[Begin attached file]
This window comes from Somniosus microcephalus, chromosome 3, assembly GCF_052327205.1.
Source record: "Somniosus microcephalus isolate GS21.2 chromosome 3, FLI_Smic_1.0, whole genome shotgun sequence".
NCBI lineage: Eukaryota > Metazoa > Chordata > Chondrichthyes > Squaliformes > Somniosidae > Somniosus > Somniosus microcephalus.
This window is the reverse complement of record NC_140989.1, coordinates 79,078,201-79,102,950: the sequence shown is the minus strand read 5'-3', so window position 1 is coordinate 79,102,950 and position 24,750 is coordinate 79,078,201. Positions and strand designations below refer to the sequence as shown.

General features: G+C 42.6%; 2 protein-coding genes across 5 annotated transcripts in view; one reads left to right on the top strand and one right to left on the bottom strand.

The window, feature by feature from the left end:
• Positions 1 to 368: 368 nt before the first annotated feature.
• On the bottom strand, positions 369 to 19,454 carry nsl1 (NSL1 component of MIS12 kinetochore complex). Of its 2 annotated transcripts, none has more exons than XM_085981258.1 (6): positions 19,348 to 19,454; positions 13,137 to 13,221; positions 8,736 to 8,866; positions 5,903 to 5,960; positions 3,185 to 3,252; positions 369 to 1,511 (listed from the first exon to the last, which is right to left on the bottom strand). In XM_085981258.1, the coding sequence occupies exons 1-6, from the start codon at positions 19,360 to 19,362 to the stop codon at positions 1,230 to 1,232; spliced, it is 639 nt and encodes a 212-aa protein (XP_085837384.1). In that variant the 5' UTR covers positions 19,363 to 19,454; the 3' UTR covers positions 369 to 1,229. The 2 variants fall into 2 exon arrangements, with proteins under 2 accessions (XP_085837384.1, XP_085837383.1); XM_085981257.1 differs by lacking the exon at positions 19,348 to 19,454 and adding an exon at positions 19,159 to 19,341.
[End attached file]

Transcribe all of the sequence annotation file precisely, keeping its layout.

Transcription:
This window comes from Somniosus microcephalus, chromosome 3, assembly GCF_052327205.1.
Source record: "Somniosus microcephalus isolate GS21.2 chromosome 3, FLI_Smic_1.0, whole genome shotgun sequence".
NCBI lineage: Eukaryota > Metazoa > Chordata > Chondrichthyes > Squaliformes > Somniosidae > Somniosus > Somniosus microcephalus.
This window is the reverse complement of record NC_140989.1, coordinates 79,078,201-79,102,950: the sequence shown is the minus strand read 5'-3', so window position 1 is coordinate 79,102,950 and position 24,750 is coordinate 79,078,201. Positions and strand designations below refer to the sequence as shown.

General features: G+C 42.6%; 2 protein-coding genes across 5 annotated transcripts in view; one reads left to right on the top strand and one right to left on the bottom strand.

The window, feature by feature from the left end:
• Positions 1 to 368: 368 nt before the first annotated feature.
• On the bottom strand, positions 369 to 19,454 carry nsl1 (NSL1 component of MIS12 kinetochore complex). Of its 2 annotated transcripts, none has more exons than XM_085981258.1 (6): positions 19,348 to 19,454; positions 13,137 to 13,221; positions 8,736 to 8,866; positions 5,903 to 5,960; positions 3,185 to 3,252; positions 369 to 1,511 (listed from the first exon to the last, which is right to left on the bottom strand). In XM_085981258.1, the coding sequence occupies exons 1-6, from the start codon at positions 19,360 to 19,362 to the stop codon at positions 1,230 to 1,232; spliced, it is 639 nt and encodes a 212-aa protein (XP_085837384.1). In that variant the 5' UTR covers positions 19,363 to 19,454; the 3' UTR covers positions 369 to 1,229. The 2 variants fall into 2 exon arrangements, with proteins under 2 accessions (XP_085837384.1, XP_085837383.1); XM_085981257.1 differs by lacking the exon at positions 19,348 to 19,454 and adding an exon at positions 19,159 to 19,341.